The idea that the wood core represents no structural benefit is iffy to me.
                    ROGUE I[br]1978 235 CC[br]Newburyport, MA[br]ROGUE II[br]1987 17\' Montauk[br]Camden, ME[br]

                    Comment


                    • #11
                      Sailor out of curiosity why did Arjay say not for use in stringers?

                      The idea that the wood core represents no structural benefit is iffy to me.
                      ROGUE I[br]1978 235 CC[br]Newburyport, MA[br]ROGUE II[br]1987 17\' Montauk[br]Camden, ME[br]

                      Comment


                      • #12
                        Sailor out of curiosity why did Arjay say not for use in stringers?

                        The idea that the wood core represents no structural benefit is iffy to me.
                        ROGUE I[br]1978 235 CC[br]Newburyport, MA[br]ROGUE II[br]1987 17\' Montauk[br]Camden, ME[br]

                        Comment


                        • #13
                          I was on there site today and saw Arjay displaying a stringer repair.

                          https://www.arjaytech.com/index.php/filleting/stringers

                          Not sure. Not much info, but no discussion of not using. I assume 'flexibility" along with rigid motion has to come into play. There is a reason skyscrapers sway with the wind[]
                          quote:


                          Originally posted by Sailor


                          quote:


                          Originally posted by BarryJohnsonjr


                          Why not after the boat is blocked and supported properly and level can you not cut the top of the stringer off to remove the wood clean and prep if youre not going to raise them? Thats how a transom is done and then Filled with Seacast or arjay. Once filled glass the top over again. Or, sounds to me would be better just start over. Good luck either way.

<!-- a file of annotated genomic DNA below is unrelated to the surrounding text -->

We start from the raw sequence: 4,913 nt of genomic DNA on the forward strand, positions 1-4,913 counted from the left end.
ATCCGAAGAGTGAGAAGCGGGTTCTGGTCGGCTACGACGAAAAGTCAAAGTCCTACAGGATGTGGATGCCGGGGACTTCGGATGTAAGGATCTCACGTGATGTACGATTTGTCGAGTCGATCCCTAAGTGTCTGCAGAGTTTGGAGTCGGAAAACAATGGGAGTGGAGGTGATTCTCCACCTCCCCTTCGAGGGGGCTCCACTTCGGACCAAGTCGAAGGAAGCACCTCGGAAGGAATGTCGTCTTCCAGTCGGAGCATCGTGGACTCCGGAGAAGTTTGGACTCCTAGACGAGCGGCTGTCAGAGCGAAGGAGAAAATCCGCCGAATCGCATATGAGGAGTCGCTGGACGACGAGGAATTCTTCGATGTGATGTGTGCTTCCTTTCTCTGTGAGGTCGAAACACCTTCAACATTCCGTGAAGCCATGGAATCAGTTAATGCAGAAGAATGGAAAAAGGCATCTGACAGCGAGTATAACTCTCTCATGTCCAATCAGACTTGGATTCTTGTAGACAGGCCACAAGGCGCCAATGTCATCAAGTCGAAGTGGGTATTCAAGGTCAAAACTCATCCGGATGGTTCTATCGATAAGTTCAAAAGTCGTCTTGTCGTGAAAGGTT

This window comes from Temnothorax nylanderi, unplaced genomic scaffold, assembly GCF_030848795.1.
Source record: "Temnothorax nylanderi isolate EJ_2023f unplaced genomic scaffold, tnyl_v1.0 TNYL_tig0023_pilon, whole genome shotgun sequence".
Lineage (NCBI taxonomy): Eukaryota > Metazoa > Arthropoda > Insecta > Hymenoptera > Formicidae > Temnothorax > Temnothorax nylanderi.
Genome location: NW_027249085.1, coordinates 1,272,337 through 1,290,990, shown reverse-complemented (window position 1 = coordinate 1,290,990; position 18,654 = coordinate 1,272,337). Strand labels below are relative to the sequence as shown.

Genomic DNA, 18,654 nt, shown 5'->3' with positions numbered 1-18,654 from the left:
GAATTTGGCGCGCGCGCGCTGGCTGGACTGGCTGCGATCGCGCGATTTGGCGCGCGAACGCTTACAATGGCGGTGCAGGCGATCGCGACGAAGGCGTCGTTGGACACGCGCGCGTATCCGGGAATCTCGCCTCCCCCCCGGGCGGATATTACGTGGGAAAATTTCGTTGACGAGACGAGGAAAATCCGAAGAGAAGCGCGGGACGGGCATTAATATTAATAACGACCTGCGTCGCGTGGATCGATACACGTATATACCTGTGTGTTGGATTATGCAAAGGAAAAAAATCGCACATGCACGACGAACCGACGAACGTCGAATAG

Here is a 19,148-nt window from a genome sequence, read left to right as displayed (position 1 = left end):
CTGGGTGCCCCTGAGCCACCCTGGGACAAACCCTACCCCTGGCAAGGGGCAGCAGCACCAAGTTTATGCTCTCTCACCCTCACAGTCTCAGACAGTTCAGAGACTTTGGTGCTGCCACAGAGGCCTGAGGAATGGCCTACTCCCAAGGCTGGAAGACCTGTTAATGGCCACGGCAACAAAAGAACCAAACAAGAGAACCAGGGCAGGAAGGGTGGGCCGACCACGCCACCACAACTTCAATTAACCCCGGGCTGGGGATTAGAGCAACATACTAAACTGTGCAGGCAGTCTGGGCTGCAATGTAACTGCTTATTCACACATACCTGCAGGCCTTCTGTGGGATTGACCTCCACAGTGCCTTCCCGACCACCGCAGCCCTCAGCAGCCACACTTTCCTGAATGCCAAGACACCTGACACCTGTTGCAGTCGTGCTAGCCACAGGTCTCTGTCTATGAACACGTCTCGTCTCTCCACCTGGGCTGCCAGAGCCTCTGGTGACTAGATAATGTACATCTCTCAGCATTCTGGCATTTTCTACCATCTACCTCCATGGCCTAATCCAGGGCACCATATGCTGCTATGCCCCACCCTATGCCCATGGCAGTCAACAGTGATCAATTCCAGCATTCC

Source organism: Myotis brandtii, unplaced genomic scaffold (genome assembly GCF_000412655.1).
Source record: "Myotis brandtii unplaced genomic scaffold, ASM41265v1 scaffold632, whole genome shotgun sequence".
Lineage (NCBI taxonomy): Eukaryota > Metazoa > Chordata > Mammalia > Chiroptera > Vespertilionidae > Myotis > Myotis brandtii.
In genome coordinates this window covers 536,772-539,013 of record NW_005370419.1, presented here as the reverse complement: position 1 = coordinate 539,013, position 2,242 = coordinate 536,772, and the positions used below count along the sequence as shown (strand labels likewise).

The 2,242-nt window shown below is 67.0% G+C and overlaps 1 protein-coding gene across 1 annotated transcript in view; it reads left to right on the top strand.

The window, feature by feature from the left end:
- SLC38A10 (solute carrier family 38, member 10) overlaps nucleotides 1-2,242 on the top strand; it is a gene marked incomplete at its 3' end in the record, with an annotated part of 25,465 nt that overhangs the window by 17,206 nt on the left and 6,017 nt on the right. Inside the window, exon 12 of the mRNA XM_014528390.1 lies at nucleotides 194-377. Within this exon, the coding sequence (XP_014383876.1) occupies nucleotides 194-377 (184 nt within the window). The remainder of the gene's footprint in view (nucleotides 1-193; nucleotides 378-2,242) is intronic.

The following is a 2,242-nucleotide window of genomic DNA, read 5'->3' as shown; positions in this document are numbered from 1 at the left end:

There was recent discussion about Arjay disclaiming that their product was not for stringers. I don't recall why but something to look into. There is also debate that the core is simply there to just provide support to the laying glass for the stringers and it's the glass that gives the strength not the core, similar to foam filled stringers. Of course I think the stringer needs to be engineered for this and I'm not an engineer by any means but they are questions to look into. There's multiple ways to skin a Hog which proves very true with boats.


                          1982 Whaler Montauk 90HP( sold)[br]1977 25 Mako CC 225HP

                          Comment


                          • #14
                            I was on there site today and saw Arjay displaying a stringer repair.

                            https://www.arjaytech.com/index.php/filleting/stringers

                            Not sure. Not much info, but no discussion of not using. I assume 'flexibility" along with rigid motion has to come into play. There is a reason skyscrapers sway with the wind[]
                            quote:


                            Originally posted by Sailor


                            quote:


                            Originally posted by BarryJohnsonjr


                            Why not after the boat is blocked and supported properly and level can you not cut the top of the stringer off to remove the wood clean and prep if youre not going to raise them? Thats how a transom is done and then Filled with Seacast or arjay. Once filled glass the top over again. Or, sounds to me would be better just start over. Good luck either way.



                            There was recent discussion about Arjay disclaiming that their product was not for stringers. I don't recall why but something to look into. There is also debate that the core is simply there to just provide support to the laying glass for the stringers and it's the glass that gives the strength not the core, similar to foam filled stringers. Of course I think the stringer needs to be engineered for this and I'm not an engineer by any means but they are questions to look into. There's multiple ways to skin a Hog which proves very true with boats.


                            1982 Whaler Montauk 90HP( sold)[br]1977 25 Mako CC 225HP

                            Comment


                            • #15
                              Heres another thought. When I rebuilt my 21 I foamed the entire hull except the beige. I put in a bulkhead back there. How flexible can a hull be when the entire hull is foamed to underside of floor......with 4lb foam at that. I wonder if foaming the entire hull with 4lb could reduce the wear on old stringers?

                              Comment